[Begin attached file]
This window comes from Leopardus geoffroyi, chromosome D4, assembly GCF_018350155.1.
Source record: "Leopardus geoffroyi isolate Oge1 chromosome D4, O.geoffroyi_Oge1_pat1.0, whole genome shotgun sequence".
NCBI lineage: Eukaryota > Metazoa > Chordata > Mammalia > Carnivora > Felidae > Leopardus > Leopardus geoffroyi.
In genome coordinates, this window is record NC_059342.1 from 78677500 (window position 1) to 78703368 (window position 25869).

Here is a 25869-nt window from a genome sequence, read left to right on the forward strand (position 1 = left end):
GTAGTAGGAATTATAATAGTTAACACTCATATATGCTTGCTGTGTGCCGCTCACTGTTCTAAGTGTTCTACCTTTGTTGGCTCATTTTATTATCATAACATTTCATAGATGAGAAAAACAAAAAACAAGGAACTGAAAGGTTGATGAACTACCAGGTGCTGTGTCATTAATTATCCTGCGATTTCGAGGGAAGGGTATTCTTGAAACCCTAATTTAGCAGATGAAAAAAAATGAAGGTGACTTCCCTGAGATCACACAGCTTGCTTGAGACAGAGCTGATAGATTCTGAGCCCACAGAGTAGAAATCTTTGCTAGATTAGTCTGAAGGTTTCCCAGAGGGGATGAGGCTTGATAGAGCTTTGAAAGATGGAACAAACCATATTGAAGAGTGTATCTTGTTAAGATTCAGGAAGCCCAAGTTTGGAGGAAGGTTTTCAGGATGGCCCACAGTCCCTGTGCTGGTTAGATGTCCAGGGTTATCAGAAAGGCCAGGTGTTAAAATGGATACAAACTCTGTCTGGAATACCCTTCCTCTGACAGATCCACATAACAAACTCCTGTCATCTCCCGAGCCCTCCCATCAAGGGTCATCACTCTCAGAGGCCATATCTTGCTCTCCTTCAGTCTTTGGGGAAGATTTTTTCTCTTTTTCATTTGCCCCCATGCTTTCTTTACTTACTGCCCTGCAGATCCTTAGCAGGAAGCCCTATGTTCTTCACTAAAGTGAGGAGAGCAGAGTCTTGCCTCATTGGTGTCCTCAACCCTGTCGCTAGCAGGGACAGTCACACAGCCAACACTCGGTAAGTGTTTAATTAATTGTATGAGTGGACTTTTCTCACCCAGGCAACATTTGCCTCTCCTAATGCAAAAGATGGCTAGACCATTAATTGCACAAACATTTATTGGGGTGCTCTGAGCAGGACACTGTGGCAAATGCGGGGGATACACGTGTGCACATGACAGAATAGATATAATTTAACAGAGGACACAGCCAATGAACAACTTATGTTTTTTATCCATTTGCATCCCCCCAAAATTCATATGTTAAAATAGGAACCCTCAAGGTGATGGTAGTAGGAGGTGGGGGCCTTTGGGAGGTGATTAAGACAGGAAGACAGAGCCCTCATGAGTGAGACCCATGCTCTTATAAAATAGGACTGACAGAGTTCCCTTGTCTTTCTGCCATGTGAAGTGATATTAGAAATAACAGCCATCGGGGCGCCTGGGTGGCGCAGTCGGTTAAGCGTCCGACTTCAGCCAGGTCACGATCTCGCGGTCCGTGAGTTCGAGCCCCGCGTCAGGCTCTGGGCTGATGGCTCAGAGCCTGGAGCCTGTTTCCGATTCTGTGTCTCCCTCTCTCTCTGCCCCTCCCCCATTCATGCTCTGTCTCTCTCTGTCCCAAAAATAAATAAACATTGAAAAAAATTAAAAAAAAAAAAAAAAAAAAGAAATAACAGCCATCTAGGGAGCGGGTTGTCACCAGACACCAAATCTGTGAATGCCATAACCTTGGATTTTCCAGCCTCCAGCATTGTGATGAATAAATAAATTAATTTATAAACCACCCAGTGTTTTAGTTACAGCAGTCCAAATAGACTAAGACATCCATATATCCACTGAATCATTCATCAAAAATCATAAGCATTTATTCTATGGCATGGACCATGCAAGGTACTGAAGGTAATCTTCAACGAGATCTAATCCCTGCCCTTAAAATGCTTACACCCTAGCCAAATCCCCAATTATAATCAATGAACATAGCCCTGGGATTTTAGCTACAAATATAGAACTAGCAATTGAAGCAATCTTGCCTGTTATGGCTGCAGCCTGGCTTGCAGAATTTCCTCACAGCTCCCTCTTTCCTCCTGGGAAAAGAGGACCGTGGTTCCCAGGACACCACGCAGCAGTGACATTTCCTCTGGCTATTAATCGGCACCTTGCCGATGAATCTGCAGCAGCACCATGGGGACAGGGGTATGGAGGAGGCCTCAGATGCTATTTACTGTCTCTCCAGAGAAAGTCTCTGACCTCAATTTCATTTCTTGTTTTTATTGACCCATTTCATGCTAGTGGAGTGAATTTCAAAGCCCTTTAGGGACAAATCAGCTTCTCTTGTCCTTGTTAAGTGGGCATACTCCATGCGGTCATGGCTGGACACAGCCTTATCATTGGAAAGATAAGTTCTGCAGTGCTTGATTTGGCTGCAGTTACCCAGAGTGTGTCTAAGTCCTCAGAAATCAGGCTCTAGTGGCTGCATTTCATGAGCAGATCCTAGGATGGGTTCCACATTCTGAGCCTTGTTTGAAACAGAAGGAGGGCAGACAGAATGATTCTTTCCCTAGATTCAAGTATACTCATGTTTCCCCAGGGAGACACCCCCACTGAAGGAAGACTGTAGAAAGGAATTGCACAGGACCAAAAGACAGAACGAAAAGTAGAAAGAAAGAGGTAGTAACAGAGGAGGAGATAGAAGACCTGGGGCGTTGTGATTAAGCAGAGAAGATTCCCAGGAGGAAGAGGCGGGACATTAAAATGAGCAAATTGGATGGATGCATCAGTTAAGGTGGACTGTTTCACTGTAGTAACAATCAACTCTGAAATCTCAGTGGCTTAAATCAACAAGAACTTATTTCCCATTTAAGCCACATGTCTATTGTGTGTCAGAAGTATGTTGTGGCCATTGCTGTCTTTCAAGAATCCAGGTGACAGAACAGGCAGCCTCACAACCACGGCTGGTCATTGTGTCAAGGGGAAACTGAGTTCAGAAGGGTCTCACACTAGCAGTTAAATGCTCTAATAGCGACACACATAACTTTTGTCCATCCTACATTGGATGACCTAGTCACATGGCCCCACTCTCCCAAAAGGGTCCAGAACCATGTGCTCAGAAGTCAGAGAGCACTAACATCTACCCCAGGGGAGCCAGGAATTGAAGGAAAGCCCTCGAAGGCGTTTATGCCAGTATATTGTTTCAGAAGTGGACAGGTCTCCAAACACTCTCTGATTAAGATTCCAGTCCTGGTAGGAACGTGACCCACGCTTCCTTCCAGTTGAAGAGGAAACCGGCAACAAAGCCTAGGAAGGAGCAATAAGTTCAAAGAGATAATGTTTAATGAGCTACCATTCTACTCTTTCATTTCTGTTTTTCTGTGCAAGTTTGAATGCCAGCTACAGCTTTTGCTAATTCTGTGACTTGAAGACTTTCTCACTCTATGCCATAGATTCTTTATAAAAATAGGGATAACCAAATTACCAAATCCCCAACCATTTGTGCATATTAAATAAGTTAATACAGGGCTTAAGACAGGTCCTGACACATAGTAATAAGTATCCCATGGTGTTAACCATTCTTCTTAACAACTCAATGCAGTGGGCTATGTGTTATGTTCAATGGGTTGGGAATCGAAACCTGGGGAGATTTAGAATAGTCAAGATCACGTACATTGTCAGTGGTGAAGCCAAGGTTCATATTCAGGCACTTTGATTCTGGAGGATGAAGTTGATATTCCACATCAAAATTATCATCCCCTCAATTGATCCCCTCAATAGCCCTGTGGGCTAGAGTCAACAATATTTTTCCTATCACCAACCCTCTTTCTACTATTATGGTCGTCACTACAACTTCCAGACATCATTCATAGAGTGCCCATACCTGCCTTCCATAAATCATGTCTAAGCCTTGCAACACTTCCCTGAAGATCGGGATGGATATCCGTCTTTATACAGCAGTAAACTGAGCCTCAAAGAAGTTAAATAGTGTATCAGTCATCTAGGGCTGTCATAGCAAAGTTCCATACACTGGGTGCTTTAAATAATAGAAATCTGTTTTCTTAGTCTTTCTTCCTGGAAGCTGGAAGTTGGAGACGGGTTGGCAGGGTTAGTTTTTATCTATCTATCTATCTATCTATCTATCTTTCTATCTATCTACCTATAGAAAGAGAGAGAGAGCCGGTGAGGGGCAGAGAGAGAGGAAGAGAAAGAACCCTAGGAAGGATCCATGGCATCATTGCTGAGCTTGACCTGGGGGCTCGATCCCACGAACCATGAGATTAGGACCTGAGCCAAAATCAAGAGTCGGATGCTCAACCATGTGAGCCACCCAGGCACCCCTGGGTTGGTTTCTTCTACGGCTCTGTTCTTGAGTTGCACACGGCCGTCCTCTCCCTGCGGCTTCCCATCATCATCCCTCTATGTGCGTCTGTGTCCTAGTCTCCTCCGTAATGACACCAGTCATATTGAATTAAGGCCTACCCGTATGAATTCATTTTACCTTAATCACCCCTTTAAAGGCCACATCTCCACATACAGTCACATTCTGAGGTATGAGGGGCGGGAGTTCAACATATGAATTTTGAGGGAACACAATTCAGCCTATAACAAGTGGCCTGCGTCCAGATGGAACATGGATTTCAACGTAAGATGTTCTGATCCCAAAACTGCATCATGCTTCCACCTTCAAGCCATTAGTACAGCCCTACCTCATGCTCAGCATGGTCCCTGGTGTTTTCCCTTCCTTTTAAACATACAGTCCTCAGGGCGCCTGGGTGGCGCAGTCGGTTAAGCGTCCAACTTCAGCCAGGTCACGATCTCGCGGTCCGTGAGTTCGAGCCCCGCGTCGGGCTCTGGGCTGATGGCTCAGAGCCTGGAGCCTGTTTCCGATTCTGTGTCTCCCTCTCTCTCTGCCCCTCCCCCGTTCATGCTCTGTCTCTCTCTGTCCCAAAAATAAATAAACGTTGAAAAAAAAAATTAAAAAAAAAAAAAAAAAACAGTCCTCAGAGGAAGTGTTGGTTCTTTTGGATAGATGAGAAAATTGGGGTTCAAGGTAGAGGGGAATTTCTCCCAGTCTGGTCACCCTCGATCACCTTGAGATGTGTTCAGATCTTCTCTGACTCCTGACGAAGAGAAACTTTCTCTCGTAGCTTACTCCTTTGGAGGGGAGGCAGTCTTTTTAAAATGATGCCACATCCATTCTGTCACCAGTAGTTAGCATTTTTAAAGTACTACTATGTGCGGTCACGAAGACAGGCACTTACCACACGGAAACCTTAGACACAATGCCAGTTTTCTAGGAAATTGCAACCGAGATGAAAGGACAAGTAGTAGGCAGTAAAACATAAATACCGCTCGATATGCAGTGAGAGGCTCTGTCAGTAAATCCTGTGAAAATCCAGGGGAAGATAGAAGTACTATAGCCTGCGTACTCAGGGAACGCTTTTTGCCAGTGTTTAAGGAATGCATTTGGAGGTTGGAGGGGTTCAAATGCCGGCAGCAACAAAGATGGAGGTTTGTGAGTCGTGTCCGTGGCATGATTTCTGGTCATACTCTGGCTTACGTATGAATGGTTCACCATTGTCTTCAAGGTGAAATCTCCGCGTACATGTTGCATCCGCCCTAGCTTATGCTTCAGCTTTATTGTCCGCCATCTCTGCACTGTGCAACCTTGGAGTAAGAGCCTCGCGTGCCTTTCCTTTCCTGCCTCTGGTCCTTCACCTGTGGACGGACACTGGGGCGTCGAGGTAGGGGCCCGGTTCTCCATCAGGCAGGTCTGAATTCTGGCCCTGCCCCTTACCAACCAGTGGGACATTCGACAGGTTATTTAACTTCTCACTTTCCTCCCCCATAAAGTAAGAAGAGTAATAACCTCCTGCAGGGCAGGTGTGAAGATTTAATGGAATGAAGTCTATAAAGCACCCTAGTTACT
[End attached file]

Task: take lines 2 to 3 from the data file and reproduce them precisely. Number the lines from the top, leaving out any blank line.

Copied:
Source record: "Leopardus geoffroyi isolate Oge1 chromosome D4, O.geoffroyi_Oge1_pat1.0, whole genome shotgun sequence".
NCBI lineage: Eukaryota > Metazoa > Chordata > Mammalia > Carnivora > Felidae > Leopardus > Leopardus geoffroyi.